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Joanna G. Harris
Performance Reviews
Cal Performances: Zellerbach Auditorium
United States
San Francisco Bay Area
Berkeley, CA

Alvin Ailey American Dance Theater - 'Home', 'Minus 16' & 'Revelations'

by Joanna G. Harris
March 13, 2012
Cal Performances: Zellerbach Auditorium
101 Zellerbach Hall #4800
University of California, Berkeley
Berkeley, CA 94720
Joanna G. Harris
Author, Beyond Isadora: Bay Area Dancing, 1916-1965. Regent Press, Berkeley, CA, 2009. Contributor to reviews on culturevulture.net
The 'reborn' Alvin Ailey American Dance Theater, now under the Artistic Direction of Robert Battle, was at Zellerbach Auditorium this week and as usual brought down the house. For opening night, Tuesday, March 13, the company performed Rennie Harris' "Home", Ohad Naharin's "Minus 16", and concluded as the company often does, with their signature work "Revelations".

Harris' "Home" was a pastiche of hip-hop featuring Matthew Rushing (as an apparent outcast from the group) whose 'cool' coupled with his fast footwork and easy motion provided the central focus of the work. Ailey seems to be born to do hip-hop, though as trained dancers, they are far from the wild displays that can be seen on Oakland street corners.

Alicia Graf Mack captured attention with her long stretches and ease of motion as she took stage with various partners. There was a subtext: the piece reflects a community's attitude towards AIDS. That's there, but more accessible to audiences was the dancers skill and pleasure in performing and their use of club style dance steps. Harris' choreography could use better organization; the piece drifts in and out of good visual design. Maybe that's hip-hop: individuals doing what they can do and do well.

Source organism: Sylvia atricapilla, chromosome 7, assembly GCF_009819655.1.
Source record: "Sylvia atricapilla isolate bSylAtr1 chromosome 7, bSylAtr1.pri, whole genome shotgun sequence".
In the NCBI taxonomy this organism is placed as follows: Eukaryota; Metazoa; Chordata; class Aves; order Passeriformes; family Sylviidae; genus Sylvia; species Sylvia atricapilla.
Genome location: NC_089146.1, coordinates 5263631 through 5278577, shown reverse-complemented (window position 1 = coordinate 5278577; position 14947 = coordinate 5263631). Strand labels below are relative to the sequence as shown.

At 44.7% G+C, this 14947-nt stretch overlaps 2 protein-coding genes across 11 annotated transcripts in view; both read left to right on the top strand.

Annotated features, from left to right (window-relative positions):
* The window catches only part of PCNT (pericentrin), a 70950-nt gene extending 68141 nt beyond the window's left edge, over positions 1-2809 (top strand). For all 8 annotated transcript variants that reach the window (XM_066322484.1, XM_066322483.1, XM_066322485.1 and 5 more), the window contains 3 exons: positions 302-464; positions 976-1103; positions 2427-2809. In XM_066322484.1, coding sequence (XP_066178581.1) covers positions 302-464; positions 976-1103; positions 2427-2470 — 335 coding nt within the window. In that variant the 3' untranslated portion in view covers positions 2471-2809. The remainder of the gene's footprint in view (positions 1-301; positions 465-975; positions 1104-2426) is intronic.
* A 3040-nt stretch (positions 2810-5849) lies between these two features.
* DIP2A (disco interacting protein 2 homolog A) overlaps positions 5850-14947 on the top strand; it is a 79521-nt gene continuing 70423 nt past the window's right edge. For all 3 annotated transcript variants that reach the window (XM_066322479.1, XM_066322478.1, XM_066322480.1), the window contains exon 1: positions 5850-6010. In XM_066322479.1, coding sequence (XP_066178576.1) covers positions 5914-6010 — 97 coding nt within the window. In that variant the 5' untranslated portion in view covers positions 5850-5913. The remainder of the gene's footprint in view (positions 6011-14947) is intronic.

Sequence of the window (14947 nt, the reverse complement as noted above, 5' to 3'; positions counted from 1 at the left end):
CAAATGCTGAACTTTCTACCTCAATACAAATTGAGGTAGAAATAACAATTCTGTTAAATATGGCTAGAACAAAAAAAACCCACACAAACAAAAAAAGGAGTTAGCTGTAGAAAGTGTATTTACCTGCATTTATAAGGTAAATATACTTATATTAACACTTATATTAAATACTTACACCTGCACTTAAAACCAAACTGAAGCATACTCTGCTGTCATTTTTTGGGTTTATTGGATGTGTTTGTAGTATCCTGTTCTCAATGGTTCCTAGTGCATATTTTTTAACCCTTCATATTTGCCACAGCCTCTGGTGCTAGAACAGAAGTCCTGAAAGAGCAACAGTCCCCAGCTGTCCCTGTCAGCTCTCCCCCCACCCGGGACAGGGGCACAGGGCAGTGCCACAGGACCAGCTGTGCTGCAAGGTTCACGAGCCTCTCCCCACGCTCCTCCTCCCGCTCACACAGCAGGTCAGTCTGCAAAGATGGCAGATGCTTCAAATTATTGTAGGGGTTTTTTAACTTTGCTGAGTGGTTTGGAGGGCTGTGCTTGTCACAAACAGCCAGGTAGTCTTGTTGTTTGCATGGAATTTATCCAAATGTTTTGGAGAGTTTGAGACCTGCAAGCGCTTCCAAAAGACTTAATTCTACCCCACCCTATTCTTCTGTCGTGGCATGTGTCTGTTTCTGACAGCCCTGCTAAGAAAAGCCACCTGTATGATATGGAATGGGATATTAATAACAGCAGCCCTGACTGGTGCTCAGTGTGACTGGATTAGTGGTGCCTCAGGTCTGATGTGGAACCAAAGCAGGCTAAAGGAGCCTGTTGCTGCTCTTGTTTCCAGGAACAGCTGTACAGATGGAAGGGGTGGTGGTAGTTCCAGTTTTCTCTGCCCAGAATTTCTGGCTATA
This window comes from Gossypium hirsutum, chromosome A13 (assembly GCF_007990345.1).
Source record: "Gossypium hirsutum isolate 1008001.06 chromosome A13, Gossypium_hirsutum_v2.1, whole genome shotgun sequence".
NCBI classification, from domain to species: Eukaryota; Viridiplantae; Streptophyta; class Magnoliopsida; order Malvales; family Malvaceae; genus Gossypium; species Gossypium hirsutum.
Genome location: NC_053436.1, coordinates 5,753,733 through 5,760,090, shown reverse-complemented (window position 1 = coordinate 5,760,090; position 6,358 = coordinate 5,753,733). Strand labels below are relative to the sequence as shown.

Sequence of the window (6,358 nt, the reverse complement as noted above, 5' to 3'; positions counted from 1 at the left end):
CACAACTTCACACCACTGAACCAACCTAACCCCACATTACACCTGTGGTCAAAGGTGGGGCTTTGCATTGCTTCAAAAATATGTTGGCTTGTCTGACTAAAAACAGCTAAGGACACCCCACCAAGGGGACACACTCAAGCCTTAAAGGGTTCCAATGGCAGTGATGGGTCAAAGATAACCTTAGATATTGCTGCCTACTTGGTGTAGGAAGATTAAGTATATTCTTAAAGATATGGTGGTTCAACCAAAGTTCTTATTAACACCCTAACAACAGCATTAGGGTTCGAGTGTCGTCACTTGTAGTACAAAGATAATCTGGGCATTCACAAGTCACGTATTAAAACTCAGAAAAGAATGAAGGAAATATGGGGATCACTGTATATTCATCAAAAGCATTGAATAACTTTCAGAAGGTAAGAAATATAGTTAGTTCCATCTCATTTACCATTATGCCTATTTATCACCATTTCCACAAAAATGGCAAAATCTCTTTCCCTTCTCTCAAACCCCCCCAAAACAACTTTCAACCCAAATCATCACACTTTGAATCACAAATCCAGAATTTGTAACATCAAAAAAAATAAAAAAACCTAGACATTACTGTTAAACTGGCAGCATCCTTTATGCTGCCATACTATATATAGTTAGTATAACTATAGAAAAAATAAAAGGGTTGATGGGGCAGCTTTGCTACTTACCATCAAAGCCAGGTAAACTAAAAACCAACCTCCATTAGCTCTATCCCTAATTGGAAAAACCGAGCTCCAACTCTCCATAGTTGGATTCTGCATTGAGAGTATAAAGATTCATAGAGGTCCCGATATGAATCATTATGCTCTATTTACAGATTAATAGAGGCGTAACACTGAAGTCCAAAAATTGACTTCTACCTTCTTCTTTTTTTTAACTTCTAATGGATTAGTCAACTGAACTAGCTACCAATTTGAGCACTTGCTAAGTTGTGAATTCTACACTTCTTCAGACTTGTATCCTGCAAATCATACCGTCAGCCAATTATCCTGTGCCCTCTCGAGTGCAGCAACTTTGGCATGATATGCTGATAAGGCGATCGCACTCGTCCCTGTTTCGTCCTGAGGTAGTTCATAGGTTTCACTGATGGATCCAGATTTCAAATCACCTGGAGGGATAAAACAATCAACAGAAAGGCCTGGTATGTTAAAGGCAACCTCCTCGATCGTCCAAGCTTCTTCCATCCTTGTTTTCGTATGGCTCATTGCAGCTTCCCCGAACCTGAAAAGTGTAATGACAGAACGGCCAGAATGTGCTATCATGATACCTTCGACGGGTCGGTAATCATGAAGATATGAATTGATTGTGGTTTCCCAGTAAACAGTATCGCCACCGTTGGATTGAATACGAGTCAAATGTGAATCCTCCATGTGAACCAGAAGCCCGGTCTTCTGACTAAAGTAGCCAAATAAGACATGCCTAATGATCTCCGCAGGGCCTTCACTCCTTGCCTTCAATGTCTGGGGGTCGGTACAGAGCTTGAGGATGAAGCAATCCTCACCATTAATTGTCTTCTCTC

Ohad Naharin's "Minus 16" was seen in San Francisco some years ago and was familiar to some, but for others it was all new and just wonderful. The first section, in chairs, was performed to the Passover song, "Echad Mi Yodea" (Who Knows One?). In succession during the song's chorus the dancers flung themselves from seated positions arms raised with one of them falling at the end of each verse. Some say it's a reflection on the holocaust.

A poignant duet followed set to Vivaldi's "Stabat Mater" and beautifully danced by Ghrai DeVore and Kirven James Boyd. Then the mood shifted. Some dancers left the stage and chose members of the audience (who were wearing red) to join them in a cha-cha version of "Somewhere over the Rainbow". A long session of couples dancing challenged the company as they coped with the audience member's skills (or lack thereof). One woman, Jean Wilcox, a San Francisco librarian, earned kudos and rousing applause, after being the only one standing after everyone else on stage fell down.

Finally, the company performed "Revelations", Alvin Ailey's 1960 masterpiece. It has been performed every year, at every show, since then. For this viewer, it has lost some of it's 'spiritual' quality as the technical versatility of each dancer emerged. I was disappointed in Guillermo Asca in "I want to be ready", since memories of Dudley Williams' performances in the role are still strong for me, but Demetia Hopkins, Matthew Rushing and Renee Robinson did fine in "Wade in the Water". By the time "Revelations" closed with "Rocka My Soul in the Bosom of Abraham", the audience was on its feet, clapping for joy.
Alvin Ailey American Dance Theater in Rennie Harris' 'Home'

Alvin Ailey American Dance Theater in Rennie Harris' "Home"

Photo © & courtesy of Paul Kolnik

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